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I am a member and so is my wife. I have been a convert for 3 years and she has been a convert for a little over one. I am considering divorce. We are not sealed but are both endowed. What are the implications?





Dear Bob,

I am so sorry this is happening to you and your wife. Divorce is very painful to everyone involved, from the children to the immediate and extended families of the couple involved. The ramifications of the divorce can go on for years and affect you in ways that you may not be aware of. Please think long and hard before you go further with this, and be sure to pray about it. Dallin H. Oaks, in his April 2007 General Conference talk said,

“I strongly urge you and those who advise you to face up to the reality that for most marriage problems, the remedy is not divorce but repentance.”

According to the Church, when men and women marry they “make solemn covenants with each other and with God. Every effort should be made to keep the covenants and preserve the marriage.” Gospel Topics Guide – Divorce  Further on, the prophets and apostles have talked about the importance of trying to keep a family together.  There is a famous quote from the previous prophet of the Church, David O. McKay,

“No other success can compensate for failure in the home.” (Family Home Evening manual, 1968)

Instead of focusing on the implications of your divorce perhaps you should be focusing on how to keep your marriage together. If you and your wife have made the determination that a divorce is the only option, at that point you should consider the consequences.  When you are sealed in the temple and then divorce afterwards, you must inform the First Presidency of the Church if you want to have that sealing “canceled.” If the First Presidency comes to the conclusion that a cancellation is the correct outcome, than one will be granted. Since you are not sealed in the temple, you do not need to worry about that. A divorce in the LDS Church will not lead to your excommunication unless there is a greater issue involved, such as abuse or adultery.

With what little information we have, I obviously do not know how you and your wife have gotten to this point where you feel like your only option is to divorce. If you feel as though your conversion was going to lead to eternal happiness and and easy marriage, I deeply regret to tell you that it is not always the case. President Dieter F. Uchtdorf, in his April 2016 General Conference asks us to remember that,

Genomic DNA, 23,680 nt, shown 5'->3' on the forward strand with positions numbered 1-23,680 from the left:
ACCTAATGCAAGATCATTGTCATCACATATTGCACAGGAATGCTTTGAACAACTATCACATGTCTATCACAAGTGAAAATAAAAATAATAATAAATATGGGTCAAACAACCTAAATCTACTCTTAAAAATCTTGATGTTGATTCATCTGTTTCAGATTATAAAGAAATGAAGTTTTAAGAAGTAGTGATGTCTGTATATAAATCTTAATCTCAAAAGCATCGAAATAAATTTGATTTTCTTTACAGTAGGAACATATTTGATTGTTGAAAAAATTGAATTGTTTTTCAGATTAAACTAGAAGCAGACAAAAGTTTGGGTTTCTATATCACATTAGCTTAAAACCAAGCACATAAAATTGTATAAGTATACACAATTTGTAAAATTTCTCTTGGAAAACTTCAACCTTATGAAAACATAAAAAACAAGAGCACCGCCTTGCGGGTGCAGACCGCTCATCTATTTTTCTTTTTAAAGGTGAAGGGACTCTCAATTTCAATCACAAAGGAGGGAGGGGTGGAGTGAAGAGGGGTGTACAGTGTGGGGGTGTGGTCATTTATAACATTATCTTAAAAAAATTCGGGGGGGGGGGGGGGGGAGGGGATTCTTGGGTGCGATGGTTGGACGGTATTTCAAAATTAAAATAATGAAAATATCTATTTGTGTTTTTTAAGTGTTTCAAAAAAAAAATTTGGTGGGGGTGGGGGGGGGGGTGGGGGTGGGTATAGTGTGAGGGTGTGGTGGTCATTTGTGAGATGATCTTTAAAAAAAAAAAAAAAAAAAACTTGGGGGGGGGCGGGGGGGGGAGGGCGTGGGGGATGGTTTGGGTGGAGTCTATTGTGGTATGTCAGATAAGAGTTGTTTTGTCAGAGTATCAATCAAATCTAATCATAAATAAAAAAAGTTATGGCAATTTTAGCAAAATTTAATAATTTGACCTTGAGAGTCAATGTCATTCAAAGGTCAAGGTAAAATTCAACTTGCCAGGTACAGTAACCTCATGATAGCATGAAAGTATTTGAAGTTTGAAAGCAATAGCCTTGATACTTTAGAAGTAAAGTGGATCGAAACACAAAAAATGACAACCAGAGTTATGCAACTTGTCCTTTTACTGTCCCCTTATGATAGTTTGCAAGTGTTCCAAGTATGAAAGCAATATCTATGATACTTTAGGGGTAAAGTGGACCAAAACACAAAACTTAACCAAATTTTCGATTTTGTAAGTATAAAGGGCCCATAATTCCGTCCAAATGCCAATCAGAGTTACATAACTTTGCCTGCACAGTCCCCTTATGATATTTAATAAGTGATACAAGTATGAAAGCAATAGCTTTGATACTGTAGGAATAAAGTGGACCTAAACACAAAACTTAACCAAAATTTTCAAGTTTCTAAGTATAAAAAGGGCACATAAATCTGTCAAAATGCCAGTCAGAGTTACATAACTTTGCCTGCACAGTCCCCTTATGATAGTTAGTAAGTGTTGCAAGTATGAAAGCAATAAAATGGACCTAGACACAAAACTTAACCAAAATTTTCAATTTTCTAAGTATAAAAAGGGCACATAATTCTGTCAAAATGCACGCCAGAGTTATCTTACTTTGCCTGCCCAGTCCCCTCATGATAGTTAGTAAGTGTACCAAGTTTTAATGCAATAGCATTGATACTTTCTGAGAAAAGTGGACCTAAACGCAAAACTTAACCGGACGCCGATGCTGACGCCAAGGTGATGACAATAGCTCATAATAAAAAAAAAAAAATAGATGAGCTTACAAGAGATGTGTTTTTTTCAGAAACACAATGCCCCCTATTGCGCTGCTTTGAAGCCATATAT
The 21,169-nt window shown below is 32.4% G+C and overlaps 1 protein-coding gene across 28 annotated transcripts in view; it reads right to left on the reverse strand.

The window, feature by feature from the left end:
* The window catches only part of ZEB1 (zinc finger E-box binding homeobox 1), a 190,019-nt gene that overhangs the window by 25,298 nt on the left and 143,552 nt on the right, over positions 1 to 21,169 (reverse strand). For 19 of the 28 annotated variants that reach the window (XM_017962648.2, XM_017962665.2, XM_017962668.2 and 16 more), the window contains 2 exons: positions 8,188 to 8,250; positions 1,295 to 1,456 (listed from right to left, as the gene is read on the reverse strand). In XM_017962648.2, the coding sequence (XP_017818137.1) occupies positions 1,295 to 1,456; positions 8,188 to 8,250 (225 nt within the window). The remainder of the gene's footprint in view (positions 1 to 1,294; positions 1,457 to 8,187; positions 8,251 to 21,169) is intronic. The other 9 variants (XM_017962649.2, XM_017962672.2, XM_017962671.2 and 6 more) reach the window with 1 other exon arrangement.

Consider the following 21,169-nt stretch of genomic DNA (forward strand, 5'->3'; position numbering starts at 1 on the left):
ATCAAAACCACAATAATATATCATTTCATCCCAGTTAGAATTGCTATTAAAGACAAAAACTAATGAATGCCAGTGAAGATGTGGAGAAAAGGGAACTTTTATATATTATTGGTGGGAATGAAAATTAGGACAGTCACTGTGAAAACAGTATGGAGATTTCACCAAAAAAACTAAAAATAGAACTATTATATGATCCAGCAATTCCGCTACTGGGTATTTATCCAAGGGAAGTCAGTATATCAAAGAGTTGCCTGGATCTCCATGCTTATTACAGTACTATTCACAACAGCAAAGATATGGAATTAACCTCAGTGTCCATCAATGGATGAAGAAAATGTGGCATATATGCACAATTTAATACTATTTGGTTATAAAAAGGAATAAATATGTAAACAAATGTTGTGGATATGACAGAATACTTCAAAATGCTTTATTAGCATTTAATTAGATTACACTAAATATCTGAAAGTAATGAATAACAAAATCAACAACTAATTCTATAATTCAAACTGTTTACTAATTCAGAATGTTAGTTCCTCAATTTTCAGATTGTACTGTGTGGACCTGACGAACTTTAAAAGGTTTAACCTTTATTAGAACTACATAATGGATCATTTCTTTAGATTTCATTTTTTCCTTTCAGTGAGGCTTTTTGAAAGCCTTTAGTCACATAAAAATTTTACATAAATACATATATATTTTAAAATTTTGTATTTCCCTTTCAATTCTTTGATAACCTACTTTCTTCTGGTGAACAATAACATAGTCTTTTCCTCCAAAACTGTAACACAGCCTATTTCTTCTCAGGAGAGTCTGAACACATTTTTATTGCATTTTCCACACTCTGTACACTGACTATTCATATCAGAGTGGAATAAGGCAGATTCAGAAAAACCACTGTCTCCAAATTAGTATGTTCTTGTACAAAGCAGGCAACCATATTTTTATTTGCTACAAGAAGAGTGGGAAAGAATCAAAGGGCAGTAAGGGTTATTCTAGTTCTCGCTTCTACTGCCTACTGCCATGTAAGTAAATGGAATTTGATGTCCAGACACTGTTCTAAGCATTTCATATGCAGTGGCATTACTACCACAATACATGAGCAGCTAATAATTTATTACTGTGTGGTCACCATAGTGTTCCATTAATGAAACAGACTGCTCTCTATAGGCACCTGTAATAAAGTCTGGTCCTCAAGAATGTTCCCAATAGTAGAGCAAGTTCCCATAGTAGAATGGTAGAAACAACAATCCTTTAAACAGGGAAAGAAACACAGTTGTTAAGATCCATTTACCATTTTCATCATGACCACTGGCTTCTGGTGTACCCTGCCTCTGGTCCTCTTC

“Strong marriage and family relationships do not just happen because we are members of the church. They require constant, intentional work.”

In the same talk, President Uchtdorf says,

“as the days multiply and the color of romantic love changes, there are some who slowly stop thinking of each other’s happiness and start noticing the little faults. In such an environment, some are enticed by the tragic conclusion that the spouse isn’t smart enough, fun enough, or young enough.” With a final caution he says “Brethren, if this comes close to describing you at all, I warn you that you are on a road that leads to broken marriages, broken homes, and broken hearts. I plead with you know to stop, turn around, and come back to the safe path of integrity and loyalty to covenants.”

While you have not been married in a temple,the words of President Uchtdorf are still relevant. A marriage is still a promise.

Your bishop will be able to help you through the process. I am praying for you and your family.

God bless.





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